If Quicken did not advance the funds for the loan nor did Quicken or any of its “successors” advance money for the purchase of a perfectly performing loan, then who did? The answer comes from irrefutable logic. We know the REMIC was ignored so the money didn’t come from the REMIC. If there was an intermediary who was acting as agent for the REMIC it had to be the Trustee for the REMIC who has no trust account or bank account to show for it. Thus the money came from another source and the money taken from investors may or may not have been used to fund the borrower’s loan in this case or more likely, a larger pool of investor funds was used as the source of funding but was NOT documented with the usual promissory note and mortgage (deed of trust) signed by the borrower.

The legal conclusion I reach is that the mountain of paperwork starting with the “origination” of the loan is worthless paper unsupported by either consideration (funding the loan) and whose recitations of facts are at variance with (1) the actual trail of money and (2) the provisions of the documents upon which Bank of America now relies requiring assignment of the loan in recordable form into the REMIC within 90 days while it was still performing. But they couldn’t assign it into the trust because (1) the trust had no money or account with which to pay for the loan and (2) this would have prevented the investment bank from trading the loan and the loan portfolios as if it were the property of the investment bank.

Thus Bank of America is attempting to appear as the new beneficiary based upon a complete lack of any chain of transactions that would make it so. And they are using the cover of BONY as “trustee” as cover for their false and fraudulent representations knowing full well that neither BONY nor the REMIC ever received a dime from investors, borrowers or anyone else and that instead the flow of money was entirely outside the sham paper transactions upon which BOA now relies.

Having covered up an incomplete unexecuted contract without funding the loan, the securitization participants proceeded to act as though the loan transaction with Quicken was real. If they relied upon the original trustee, the original trustee would have required sufficient title and other information from BOA before taking any action against the Trustor borrower.

Thus Bank of America names Reconstrust as the substitute trustee, that will “play ball” with them because Recontrust is owned and controlled by Bank of America. The challenge, as we have said, should be to the substitution of trustee as not having named an objective third party and instead being the equivalent of the beneficiary naming itself as trustee. BY definition, the new trustee is neither likely nor able to exercise due diligence and act in a responsible manner with a  fiduciary duty to the trustor and beneficiary, if they can determine the  identity of the beneficiary.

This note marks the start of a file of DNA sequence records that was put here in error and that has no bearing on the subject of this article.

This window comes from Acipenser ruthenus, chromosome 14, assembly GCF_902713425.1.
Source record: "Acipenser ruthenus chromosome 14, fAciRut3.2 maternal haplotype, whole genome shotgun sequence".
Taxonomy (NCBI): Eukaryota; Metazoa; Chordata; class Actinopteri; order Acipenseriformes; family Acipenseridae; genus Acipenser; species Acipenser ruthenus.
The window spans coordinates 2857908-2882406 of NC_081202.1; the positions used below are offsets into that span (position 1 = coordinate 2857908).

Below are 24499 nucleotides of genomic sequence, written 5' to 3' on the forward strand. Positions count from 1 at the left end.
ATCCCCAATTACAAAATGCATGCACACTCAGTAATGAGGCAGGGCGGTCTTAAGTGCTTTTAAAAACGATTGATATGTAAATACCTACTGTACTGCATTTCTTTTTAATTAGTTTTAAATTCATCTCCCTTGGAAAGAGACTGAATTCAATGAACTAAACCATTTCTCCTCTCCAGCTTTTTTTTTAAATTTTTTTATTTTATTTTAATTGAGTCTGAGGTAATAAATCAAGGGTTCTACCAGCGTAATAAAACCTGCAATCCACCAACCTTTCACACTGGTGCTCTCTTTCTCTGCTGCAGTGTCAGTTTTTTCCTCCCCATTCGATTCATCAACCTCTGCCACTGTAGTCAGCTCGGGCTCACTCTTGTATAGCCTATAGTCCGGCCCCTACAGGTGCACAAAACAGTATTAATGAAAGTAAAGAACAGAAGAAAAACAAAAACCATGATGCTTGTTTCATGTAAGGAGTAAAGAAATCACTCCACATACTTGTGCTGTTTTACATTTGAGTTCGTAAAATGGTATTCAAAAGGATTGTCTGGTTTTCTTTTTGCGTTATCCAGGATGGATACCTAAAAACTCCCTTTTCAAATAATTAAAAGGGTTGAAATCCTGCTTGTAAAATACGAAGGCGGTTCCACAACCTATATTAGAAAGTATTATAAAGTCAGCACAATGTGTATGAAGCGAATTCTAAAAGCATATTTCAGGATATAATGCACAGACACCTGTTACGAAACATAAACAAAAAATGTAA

Thus any TRO or other action should be directed against the substitution of trustee as being outside the intent of the statute and violative of due process since it provides the beneficiary with unfettered ability to sell property merely on a whim.  In order to demonstrate compliance with the requirements of constitutional dude process the legislature had to show that there was a different procedure in place that would allow for the claims of all stakeholders to be heard. Even if the substitution of trustee was valid, the mere denial of the claims of the beneficiary and accusations of fraud, false assignments, and a closing at which the mortgage lien was not perfected, on a note that did not  name the proper payee nor state the same terms of repayment that the investors received when they “bought” the bogus mortgage bonds.

Bottom Line: The Pile of paperwork is worthless and does not create nor provide evidence of an actual transaction that took place wherein the named payee and lender ever fulfilled its part of the bargain — lending money to the borrower. Nor does it present even the possibility of a perfected mortgage lien. Thus foreclosure is impossible. The trustee was and is under an obligation in contested cases to file an interpleader action where the stakeholders’ claims may be heard on the merits. The primary trustee on the deed of trust may have violated its fiduciary duties by allowing the practice that it, of all entities, would or should have known was both illegal and improper. For both procedural and substantive reasons, the notice of default and notice of sale should be vacated and purged from the county records.